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Cambodia Nears Historic Goal of Ending Malaria
In 2018, after years of steadily declining malaria-related deaths, Cambodia reported zero such deaths for the first time. The country is on track to eliminate malaria entirely by 2025.
These results are not a coincidence, but the result of years of efforts by malaria programs funded by USAID, the President’s Malaria Initiative, and other organizations. URC – as a long-time program implementer in Cambodia – played a substantial role in this success against malaria.
New Treatments, Increased Ownership Pay Dividends
Between 2000 and 2019, the number of malaria cases in Cambodia decreased by 80% – a decline from 129,167 to 25,502.
How was this achieved? Significant credit is due to a mix of interventions:
- Introduction of Artemisinin-based combination therapies (ACT) in 2000;
- Increased community and government ownership of long-lasting insecticide-treated nets; and
- Improved case management – specifically, diagnosis and treatment – through the network of village malaria workers established in 2004.
URC began working with the Royal Government of Cambodia (RCG) in 2002 with the Health Systems Strengthening in Cambodia Project. This effort enabled the RGC to improve the quality of primary care and hospital services, increase demand for health services, reduce financial barriers to accessing health services, and build provincial and operational district capacity to manage services and social protection programs.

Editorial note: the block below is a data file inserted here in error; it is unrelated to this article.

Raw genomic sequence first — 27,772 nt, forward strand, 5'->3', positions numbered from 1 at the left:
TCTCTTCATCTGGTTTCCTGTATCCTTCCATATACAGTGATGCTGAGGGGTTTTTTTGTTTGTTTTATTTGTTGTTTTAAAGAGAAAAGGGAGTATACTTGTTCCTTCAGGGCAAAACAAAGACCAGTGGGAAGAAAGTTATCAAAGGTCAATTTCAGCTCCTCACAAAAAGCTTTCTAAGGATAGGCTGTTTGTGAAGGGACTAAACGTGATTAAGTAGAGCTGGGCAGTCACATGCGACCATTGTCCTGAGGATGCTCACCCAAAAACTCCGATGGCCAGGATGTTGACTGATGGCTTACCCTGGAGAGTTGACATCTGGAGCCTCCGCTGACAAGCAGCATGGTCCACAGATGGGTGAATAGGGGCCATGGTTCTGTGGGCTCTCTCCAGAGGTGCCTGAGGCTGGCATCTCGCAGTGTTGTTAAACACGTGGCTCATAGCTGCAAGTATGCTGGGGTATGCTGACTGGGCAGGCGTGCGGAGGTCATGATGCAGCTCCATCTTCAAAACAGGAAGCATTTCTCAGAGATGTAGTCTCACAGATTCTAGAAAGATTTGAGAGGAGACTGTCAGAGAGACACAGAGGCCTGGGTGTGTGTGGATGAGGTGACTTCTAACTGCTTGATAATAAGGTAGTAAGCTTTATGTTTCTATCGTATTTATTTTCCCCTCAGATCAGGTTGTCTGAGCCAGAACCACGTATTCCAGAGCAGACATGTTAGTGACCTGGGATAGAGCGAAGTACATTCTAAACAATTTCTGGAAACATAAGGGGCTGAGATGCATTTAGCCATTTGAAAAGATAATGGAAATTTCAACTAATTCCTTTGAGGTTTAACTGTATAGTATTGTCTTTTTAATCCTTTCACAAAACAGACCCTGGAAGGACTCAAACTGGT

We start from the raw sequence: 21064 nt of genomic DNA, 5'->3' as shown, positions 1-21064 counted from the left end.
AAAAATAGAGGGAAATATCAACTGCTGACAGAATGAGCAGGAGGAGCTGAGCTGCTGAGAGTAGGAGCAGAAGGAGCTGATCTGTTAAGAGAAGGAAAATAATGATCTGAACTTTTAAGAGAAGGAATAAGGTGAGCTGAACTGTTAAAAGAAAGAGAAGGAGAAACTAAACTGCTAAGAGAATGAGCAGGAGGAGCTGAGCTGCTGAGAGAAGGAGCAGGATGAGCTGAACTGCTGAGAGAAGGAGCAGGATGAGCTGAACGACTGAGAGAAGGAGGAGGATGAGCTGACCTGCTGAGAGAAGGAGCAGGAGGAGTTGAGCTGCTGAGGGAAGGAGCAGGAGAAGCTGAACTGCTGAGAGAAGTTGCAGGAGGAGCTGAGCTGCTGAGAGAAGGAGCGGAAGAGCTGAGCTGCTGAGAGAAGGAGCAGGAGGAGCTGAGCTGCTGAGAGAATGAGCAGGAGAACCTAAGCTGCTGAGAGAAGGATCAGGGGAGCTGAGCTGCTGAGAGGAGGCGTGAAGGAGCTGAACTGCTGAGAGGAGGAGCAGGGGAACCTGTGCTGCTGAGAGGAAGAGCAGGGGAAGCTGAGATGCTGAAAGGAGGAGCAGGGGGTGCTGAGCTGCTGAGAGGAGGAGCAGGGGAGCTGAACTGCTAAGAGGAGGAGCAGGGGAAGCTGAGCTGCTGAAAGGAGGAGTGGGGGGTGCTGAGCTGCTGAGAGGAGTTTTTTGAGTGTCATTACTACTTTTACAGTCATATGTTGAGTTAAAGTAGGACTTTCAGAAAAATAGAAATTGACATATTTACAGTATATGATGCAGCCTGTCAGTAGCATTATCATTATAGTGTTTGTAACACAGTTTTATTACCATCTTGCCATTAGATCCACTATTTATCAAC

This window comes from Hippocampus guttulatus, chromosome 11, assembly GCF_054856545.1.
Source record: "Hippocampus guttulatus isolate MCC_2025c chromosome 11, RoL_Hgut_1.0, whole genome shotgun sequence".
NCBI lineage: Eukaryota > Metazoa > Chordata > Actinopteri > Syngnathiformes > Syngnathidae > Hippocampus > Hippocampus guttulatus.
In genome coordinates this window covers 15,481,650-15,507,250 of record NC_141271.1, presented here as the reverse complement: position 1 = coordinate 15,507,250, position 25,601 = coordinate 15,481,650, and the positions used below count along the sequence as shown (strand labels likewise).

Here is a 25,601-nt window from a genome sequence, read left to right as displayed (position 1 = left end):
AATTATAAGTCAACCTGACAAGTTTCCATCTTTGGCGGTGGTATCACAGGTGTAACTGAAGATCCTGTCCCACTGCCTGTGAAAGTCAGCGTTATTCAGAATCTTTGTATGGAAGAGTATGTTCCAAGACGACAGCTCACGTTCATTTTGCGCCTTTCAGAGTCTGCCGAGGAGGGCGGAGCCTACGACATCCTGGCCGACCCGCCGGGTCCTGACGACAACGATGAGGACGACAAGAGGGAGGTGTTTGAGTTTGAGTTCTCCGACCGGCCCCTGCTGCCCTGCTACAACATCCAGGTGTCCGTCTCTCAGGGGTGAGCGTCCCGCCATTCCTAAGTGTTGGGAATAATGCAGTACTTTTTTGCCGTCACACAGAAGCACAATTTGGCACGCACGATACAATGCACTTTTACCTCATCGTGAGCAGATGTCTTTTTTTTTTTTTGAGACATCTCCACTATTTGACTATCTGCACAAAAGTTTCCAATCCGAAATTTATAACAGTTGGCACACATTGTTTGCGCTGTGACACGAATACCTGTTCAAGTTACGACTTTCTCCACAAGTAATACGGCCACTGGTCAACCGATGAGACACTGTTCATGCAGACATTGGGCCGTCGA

Since 2007, URC has supported the RGC and the National Centre for Parasitology, Entomology and Malaria Control (CNM) to move toward malaria elimination through three consecutive USAID projects:
- Malaria Control in Cambodia (2007-2012), which developed, adapted, and expanded the use of evidence-based interventions for malaria prevention, diagnosis, and treatment and strengthened malaria program management capacity;
- Control and Prevention of Malaria Project (2012-2016), which consolidated proven interventions, further reducing malaria incidence, and began working with the CNM to envision what malaria elimination would look like; and
- Cambodia Malaria Elimination Project (2016-2021), which further refined the model elimination package and has implemented best practices to address malaria in forests. Now the project is working with the CNM – the national program – to scale up the model to a growing number of provinces.
Through implementing these three projects, URC worked in close partnership with Cambodian health officials – including the national program – to reinforce increased malaria program capacity and performance, which led to greater ownership by the government and communities. The collaborative efforts increased the motivation of local partners to apply effective interventions and strengthen the malaria control program and the health system at both national and local levels.
Under all three projects, URC has focused primarily on high-incidence provinces in western Cambodia, narrowing its focus to specific operational districts (ODs), villages, and hamlets as the number of cases decrease.